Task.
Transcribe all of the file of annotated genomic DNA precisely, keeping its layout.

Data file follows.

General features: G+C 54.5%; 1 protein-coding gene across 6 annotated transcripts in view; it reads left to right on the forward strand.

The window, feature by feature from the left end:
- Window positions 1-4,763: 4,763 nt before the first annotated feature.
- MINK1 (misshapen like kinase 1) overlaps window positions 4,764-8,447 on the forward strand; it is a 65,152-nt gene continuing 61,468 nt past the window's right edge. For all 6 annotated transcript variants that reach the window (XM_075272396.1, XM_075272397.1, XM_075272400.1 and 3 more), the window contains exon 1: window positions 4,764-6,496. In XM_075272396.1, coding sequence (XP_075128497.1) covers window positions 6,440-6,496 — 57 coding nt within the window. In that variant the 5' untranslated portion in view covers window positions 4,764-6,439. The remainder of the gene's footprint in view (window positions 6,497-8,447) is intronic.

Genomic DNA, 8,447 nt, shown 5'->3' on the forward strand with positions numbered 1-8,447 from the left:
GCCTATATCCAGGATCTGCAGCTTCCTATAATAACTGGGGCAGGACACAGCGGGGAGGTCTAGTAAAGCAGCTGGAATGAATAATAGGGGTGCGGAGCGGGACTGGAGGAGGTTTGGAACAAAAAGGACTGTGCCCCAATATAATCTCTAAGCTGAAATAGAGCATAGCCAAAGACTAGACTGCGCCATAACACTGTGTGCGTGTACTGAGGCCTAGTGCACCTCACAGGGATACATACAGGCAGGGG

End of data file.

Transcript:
General features: G+C 54.5%; 1 protein-coding gene across 6 annotated transcripts in view; it reads left to right on the forward strand.

The window, feature by feature from the left end:
- Window positions 1-4,763: 4,763 nt before the first annotated feature.
- MINK1 (misshapen like kinase 1) overlaps window positions 4,764-8,447 on the forward strand; it is a 65,152-nt gene continuing 61,468 nt past the window's right edge. For all 6 annotated transcript variants that reach the window (XM_075272396.1, XM_075272397.1, XM_075272400.1 and 3 more), the window contains exon 1: window positions 4,764-6,496. In XM_075272396.1, coding sequence (XP_075128497.1) covers window positions 6,440-6,496 — 57 coding nt within the window. In that variant the 5' untranslated portion in view covers window positions 4,764-6,439. The remainder of the gene's footprint in view (window positions 6,497-8,447) is intronic.

Genomic DNA, 8,447 nt, shown 5'->3' on the forward strand with positions numbered 1-8,447 from the left:
GCCTATATCCAGGATCTGCAGCTTCCTATAATAACTGGGGCAGGACACAGCGGGGAGGTCTAGTAAAGCAGCTGGAATGAATAATAGGGGTGCGGAGCGGGACTGGAGGAGGTTTGGAACAAAAAGGACTGTGCCCCAATATAATCTCTAAGCTGAAATAGAGCATAGCCAAAGACTAGACTGCGCCATAACACTGTGTGCGTGTACTGAGGCCTAGTGCACCTCACAGGGATACATACAGGCAGGGG